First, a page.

Using EnCase with the Latest Release of Belkasoft Evidence Center

Yuri Gubanov, Belkasoft

Belkasoft has just updated its digital forensics suite, Belkasoft Evidence Center, making the tool a true, all-in-one forensic solution. When seamlessly integrated with EnCase, the two tools can cover nearly every digital forensic need. Belkasoft Evidence Center helps you jump-start investigations by automatically discovering evidence gathered from many different sources.

In its biggest update in two years, Belkasoft has done more than learn a few new tricks. It now extracts and analyzes evidence from pretty much any data source you can imagine. Hard drives and drive images with Windows, Linux, Ubuntu, and many other operating systems; smartphone backups in all popular formats; UFED images and chip-off dumps; live memory dumps; and many virtual machines can be scanned for available evidence. This major update turns Belkasoft Evidence Center into a true, all-in-one digital forensic tool.

We added several new modules to bring about these changes.

Top 6 Reasons to Use EnCase and IEF Together

Jamie McQuaid, Magnet Forensics

As a forensic examiner, you rely on a variety of tools to conduct your investigations. The types and needs of every case vary, often making it necessary to use more than one tool to find what you’re looking for. Depending on the scenario, investigators need to use the tools that will enable them to work through cases thoroughly and efficiently.

A lot of investigators are using EnCase®, by Guidance Software, as their primary forensic suite. EnCase is a great tool because it’s versatile and can recover data in almost any type of investigation you are working with. Whether it’s a network intrusion, malware outbreak, missing persons, child exploitation, or IP theft case, EnCase enables investigators to examine many types of computers and media.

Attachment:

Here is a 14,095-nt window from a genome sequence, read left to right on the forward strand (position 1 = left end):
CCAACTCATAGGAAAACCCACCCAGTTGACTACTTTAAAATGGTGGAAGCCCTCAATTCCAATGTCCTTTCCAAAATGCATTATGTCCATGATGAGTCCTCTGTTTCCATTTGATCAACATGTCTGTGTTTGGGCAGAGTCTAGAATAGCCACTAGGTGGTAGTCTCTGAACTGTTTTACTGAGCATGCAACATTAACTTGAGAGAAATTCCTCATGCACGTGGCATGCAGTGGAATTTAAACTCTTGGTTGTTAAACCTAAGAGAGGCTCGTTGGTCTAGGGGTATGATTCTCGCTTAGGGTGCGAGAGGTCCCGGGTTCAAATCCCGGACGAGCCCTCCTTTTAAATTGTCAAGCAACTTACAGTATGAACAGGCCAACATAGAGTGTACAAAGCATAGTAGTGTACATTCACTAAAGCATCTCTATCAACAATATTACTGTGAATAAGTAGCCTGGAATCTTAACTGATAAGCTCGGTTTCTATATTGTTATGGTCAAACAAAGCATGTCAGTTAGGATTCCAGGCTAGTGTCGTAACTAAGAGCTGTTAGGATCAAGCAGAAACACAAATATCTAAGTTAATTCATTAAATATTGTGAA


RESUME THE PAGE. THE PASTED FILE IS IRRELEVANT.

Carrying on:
Forensic Focus Review: Guidance Software EnCase Training Computer Forensics I Course in Slough, U.K.

Scar de Courcier

During the first week of December 2014, Guidance Software ran a computer forensics training course at its Slough offices in the UK, with the aim of helping forensic practitioners to understand and use EnCase as part of their investigations. 


The course was developed by Guidance Software with a view to introducing new digital forensics practitioners to the field. The students are usually new IT security professionals, law enforcement agents and forensic investigators, and many have minimal training in computing.  Computer Forensics I is available both in person at one of Guidance Software's training centres, or online via their OnDemand solution, which provides live remote classes for students around the world.

Help for the Help Desk: Announcing EnCase® Remote Recovery + for Fast, Remote File Recovery

When a sales director on another continent needs a contract file un-deleted—stat!—who’s she gonna call? IT help desk. Problem is, that usually means she needs to ship her laptop to headquarters or someone from IT has to get on a plane, train, or automobile. And both of those options require taking her offline when every moment of downtime could lose her a deal.

Enter EnCase® Remote Recovery +.

EnCase and Python – Automating Windows Phone 8 Analysis

James Habben

Roll Call

You may have read my introductory post about using Python scripts with encase. You may have also read my part 2 follow-up, which put a GUI on top of Didier Stevens’ pdf-parser. Did you also read Kevin Breen’s post? He wrote about using EnScript to call out to David Kovar’s analyzemft script using EnScript. Then Chip wrote a post about sending data out to get parsed by parser-usnjrnl.